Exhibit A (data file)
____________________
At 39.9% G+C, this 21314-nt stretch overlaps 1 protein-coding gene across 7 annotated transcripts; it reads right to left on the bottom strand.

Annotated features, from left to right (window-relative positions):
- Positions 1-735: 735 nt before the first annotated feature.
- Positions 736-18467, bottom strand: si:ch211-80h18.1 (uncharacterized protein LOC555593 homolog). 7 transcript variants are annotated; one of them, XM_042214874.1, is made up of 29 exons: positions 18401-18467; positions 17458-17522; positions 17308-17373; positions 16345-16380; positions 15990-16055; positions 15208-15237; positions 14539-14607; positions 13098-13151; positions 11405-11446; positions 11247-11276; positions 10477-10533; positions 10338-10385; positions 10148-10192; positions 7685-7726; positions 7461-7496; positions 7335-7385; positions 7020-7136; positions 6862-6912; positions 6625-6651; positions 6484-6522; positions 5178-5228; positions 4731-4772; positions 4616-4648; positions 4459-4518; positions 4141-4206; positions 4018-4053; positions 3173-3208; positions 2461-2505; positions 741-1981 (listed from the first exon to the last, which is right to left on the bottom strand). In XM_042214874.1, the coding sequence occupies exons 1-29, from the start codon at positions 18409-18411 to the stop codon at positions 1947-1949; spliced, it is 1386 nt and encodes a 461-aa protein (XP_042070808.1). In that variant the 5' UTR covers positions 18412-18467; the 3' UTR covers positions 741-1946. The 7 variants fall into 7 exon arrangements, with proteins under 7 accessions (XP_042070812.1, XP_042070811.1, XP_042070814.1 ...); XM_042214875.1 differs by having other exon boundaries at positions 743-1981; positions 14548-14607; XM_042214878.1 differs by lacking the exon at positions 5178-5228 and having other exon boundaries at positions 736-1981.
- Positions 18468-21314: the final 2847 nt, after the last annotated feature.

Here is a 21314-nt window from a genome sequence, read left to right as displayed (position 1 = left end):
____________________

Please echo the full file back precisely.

At 39.9% G+C, this 21314-nt stretch overlaps 1 protein-coding gene across 7 annotated transcripts; it reads right to left on the bottom strand.

Annotated features, from left to right (window-relative positions):
- Positions 1-735: 735 nt before the first annotated feature.
- Positions 736-18467, bottom strand: si:ch211-80h18.1 (uncharacterized protein LOC555593 homolog). 7 transcript variants are annotated; one of them, XM_042214874.1, is made up of 29 exons: positions 18401-18467; positions 17458-17522; positions 17308-17373; positions 16345-16380; positions 15990-16055; positions 15208-15237; positions 14539-14607; positions 13098-13151; positions 11405-11446; positions 11247-11276; positions 10477-10533; positions 10338-10385; positions 10148-10192; positions 7685-7726; positions 7461-7496; positions 7335-7385; positions 7020-7136; positions 6862-6912; positions 6625-6651; positions 6484-6522; positions 5178-5228; positions 4731-4772; positions 4616-4648; positions 4459-4518; positions 4141-4206; positions 4018-4053; positions 3173-3208; positions 2461-2505; positions 741-1981 (listed from the first exon to the last, which is right to left on the bottom strand). In XM_042214874.1, the coding sequence occupies exons 1-29, from the start codon at positions 18409-18411 to the stop codon at positions 1947-1949; spliced, it is 1386 nt and encodes a 461-aa protein (XP_042070808.1). In that variant the 5' UTR covers positions 18412-18467; the 3' UTR covers positions 741-1946. The 7 variants fall into 7 exon arrangements, with proteins under 7 accessions (XP_042070812.1, XP_042070811.1, XP_042070814.1 ...); XM_042214875.1 differs by having other exon boundaries at positions 743-1981; positions 14548-14607; XM_042214878.1 differs by lacking the exon at positions 5178-5228 and having other exon boundaries at positions 736-1981.
- Positions 18468-21314: the final 2847 nt, after the last annotated feature.

Here is a 21314-nt window from a genome sequence, read left to right as displayed (position 1 = left end):